Off The Beach-Bound Path: A Weekend In Galveston

By | June 05, 2016
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The Tremont House Rooftop Bar has a great view of The Strand.

Crossing the West Bay onto Galveston Island feels liberating. The expanse of water dotted with boats and the island shores beckoning in the distance always put a smile on my face. Leaving hectic city life behind—even for a day or a weekend—you know you’re in for a good break. And come a hot summer or cold winter day, you don’t have to be beach-bound to have a tremendous time in Galveston. 

Start with a morning visit to the Bryan Museum. The brick building housing the museum dates back to 1895. For nearly 100 years, the building served as an orphanage—including during the harrowing time of the 1900 Great Storm that left the island devastated but kept the children homed here at the time safe). With a private collection built on over 70,000 artifacts, the Bryan Museum reflects a time frame from 12,000 years ago to present day. The history of the Southwest is alive in these halls and you do best taking it in at leisure. 

Poboy from Shrimp and Stuff a local favorite

To pick a spot for lunch is no easy feat in Galveston: you’ll be spoilt for choice. If it’s seafood and a view you crave, find BLVD.Seafood that has a bright dining room and views of the Gulf. Fresh, locally sourced seafood comes with salsas and spice in tacos, sliders and salads. For lunch with a side of historic, stroll (or drive) to the historic Strand district. The Harborside Mercantile oozes French Quarter ambience with its tall arched windows, high ceilings and dark wood décor. Fresh seafood here comes with Louisiana flavors and swing, and barbecue shrimp (cooked in garlic-heavy spicy butter), gumbo, po’boys and muffaletta’s increase the feeling of being in New Orleans, only with the beach around the corner!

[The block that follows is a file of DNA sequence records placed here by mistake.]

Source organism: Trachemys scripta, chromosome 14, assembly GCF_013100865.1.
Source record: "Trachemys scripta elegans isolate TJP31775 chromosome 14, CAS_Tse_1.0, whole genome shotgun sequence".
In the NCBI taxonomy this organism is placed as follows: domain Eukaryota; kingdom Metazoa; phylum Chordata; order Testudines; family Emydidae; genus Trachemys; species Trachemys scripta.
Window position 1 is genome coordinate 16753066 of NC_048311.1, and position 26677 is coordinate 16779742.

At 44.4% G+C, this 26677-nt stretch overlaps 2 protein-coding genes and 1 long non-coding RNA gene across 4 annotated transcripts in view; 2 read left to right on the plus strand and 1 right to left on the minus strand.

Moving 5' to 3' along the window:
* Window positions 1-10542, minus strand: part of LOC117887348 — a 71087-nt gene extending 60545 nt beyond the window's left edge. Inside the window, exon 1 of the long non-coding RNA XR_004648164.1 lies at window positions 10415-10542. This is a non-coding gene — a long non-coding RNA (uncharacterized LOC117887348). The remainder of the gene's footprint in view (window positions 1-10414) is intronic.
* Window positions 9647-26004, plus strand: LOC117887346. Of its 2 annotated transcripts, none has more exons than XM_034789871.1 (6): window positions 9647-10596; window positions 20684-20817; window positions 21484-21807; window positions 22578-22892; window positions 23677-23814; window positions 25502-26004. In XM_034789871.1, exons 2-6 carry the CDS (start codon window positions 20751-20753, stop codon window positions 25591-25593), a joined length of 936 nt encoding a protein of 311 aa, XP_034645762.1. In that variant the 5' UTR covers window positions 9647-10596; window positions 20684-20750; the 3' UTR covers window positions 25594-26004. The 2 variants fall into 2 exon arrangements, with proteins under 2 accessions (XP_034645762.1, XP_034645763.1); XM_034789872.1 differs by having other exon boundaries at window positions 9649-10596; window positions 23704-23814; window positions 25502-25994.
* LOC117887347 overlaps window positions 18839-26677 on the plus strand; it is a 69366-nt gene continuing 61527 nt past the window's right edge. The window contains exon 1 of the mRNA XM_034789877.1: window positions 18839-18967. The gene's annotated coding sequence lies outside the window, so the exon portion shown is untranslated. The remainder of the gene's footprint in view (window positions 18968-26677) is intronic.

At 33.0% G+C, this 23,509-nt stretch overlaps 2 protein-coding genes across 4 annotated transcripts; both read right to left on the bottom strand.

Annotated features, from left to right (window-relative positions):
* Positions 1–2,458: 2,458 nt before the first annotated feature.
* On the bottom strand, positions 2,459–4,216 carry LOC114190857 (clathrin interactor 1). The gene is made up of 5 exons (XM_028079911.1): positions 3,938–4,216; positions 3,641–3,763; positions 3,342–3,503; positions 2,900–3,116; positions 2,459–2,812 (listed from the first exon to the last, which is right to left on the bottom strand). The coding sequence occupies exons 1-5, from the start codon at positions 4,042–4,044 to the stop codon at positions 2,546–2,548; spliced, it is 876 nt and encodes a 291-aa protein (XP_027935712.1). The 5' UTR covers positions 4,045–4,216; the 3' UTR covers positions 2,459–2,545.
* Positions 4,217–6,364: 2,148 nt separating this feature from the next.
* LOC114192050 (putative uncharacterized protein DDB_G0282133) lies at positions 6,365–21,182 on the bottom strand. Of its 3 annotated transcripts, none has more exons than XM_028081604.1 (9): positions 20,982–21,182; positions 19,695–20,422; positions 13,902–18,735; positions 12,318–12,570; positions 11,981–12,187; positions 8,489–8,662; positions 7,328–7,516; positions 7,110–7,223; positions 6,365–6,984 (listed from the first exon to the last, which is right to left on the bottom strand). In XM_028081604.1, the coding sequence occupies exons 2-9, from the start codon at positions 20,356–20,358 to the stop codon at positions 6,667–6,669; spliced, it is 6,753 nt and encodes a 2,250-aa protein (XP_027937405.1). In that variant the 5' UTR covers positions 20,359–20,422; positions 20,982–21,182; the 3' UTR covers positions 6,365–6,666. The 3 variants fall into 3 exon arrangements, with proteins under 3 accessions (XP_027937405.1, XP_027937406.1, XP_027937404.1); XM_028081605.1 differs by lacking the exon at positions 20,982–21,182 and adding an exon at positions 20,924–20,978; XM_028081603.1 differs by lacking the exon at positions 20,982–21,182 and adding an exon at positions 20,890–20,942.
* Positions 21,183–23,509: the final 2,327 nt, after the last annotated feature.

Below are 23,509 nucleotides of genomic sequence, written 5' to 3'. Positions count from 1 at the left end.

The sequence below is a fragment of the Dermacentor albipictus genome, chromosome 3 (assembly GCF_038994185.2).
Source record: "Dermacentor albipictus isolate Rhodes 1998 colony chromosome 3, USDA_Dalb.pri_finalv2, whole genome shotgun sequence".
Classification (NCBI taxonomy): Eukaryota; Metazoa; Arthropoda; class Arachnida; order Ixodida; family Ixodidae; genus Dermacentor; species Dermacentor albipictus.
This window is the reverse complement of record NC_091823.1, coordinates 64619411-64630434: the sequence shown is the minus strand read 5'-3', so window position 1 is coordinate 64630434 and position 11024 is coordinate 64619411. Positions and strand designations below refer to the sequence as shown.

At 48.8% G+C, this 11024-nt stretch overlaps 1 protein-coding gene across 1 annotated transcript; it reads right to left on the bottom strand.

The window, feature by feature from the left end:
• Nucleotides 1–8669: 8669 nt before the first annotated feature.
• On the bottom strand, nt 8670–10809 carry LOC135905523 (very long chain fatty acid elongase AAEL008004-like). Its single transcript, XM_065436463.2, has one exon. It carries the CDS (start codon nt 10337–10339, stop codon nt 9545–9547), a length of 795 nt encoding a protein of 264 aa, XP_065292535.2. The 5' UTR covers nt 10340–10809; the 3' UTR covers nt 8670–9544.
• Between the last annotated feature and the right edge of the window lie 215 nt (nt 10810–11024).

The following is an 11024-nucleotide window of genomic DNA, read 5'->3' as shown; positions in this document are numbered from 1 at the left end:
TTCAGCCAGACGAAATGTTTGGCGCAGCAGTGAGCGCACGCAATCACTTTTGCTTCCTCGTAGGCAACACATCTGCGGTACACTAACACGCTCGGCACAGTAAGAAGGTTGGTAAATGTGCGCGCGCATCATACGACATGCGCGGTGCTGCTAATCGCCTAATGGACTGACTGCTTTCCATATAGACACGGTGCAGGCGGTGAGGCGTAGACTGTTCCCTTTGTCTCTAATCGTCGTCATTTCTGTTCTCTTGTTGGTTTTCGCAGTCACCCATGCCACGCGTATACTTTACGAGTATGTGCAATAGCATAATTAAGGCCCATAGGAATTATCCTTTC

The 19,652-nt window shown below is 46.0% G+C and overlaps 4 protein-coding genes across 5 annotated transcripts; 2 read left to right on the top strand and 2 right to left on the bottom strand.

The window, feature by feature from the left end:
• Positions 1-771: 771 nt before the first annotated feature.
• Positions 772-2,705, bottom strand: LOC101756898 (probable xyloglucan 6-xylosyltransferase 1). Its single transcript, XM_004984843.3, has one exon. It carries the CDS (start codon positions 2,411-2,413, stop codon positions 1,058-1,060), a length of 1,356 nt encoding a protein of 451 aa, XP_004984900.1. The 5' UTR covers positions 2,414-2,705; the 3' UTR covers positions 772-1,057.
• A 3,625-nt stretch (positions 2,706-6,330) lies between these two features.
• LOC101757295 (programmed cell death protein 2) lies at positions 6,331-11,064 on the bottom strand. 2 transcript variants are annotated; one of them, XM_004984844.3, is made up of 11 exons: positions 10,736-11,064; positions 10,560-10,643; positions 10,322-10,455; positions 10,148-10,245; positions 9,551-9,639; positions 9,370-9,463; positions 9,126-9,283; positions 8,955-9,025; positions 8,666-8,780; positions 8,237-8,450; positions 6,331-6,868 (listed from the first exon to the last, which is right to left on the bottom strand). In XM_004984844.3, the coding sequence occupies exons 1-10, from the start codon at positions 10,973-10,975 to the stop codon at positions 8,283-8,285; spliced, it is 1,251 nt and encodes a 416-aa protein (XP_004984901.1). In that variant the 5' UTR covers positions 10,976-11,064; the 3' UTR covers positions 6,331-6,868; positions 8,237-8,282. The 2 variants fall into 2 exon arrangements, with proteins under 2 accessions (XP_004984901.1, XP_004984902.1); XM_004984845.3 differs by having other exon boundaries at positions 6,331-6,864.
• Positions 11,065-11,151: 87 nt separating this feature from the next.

The tasting room at Galveston Island Brewery

For an educational afternoon, visit the Galveston Railway Museum on Santa Fe Place at the head of the Strand District. With a collection of over 40 restored locomotives, cabooses, boxcars and more, the museum is one of the five largest railway museums in the country. Or you could head to Galveston Island Brewing Company for a different educational experience and learn all about craft beer brewing. Inland from the seawall towards the end of town, they have a tasting room next to the brewery where a resident rooster takes a brief interest in new visitors—if he’s still there. The brewers here are keen on IPA—the stronger, the better it seems. For the weak, they have fruitier, lighter beer on tap, too. Hang out on the grassy lawn with picnic tables and a playground, or sit at the bar and listen to how the beer was brewed. 

In that lull between afternoon and evening, take a stroll along the seawall as the sun lowers and eventually sets. The seawall stretches for some 10 miles, connecting one beach to the next and passes by the Pleasure Pier somewhere mid-way. Or you could take a pre-dinner nap before heading (back) to the Strand.

Photo 1: The Strand in Galveston
Photo 2: Riondos, a romantic Italian restaurant in the East End Historic District in Galveston